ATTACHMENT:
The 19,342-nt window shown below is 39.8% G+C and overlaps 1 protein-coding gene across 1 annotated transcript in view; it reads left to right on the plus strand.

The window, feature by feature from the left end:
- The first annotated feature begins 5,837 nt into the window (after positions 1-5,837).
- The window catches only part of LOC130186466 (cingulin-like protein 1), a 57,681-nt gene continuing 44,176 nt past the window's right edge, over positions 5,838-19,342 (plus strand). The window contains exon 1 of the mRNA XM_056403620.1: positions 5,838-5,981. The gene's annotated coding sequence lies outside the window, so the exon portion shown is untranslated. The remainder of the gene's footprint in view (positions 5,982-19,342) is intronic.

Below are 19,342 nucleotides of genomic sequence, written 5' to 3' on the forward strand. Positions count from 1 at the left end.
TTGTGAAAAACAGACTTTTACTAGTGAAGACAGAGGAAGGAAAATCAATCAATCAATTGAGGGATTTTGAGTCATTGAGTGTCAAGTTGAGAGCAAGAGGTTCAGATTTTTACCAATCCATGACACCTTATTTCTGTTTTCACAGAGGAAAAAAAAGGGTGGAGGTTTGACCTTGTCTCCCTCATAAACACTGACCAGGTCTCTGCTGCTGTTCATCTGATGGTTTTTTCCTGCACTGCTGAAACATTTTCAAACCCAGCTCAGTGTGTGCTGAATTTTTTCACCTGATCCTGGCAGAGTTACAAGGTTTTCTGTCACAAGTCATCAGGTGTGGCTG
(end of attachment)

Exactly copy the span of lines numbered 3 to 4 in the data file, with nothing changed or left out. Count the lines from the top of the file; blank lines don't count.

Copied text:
- The first annotated feature begins 5,837 nt into the window (after positions 1-5,837).
- The window catches only part of LOC130186466 (cingulin-like protein 1), a 57,681-nt gene continuing 44,176 nt past the window's right edge, over positions 5,838-19,342 (plus strand). The window contains exon 1 of the mRNA XM_056403620.1: positions 5,838-5,981. The gene's annotated coding sequence lies outside the window, so the exon portion shown is untranslated. The remainder of the gene's footprint in view (positions 5,982-19,342) is intronic.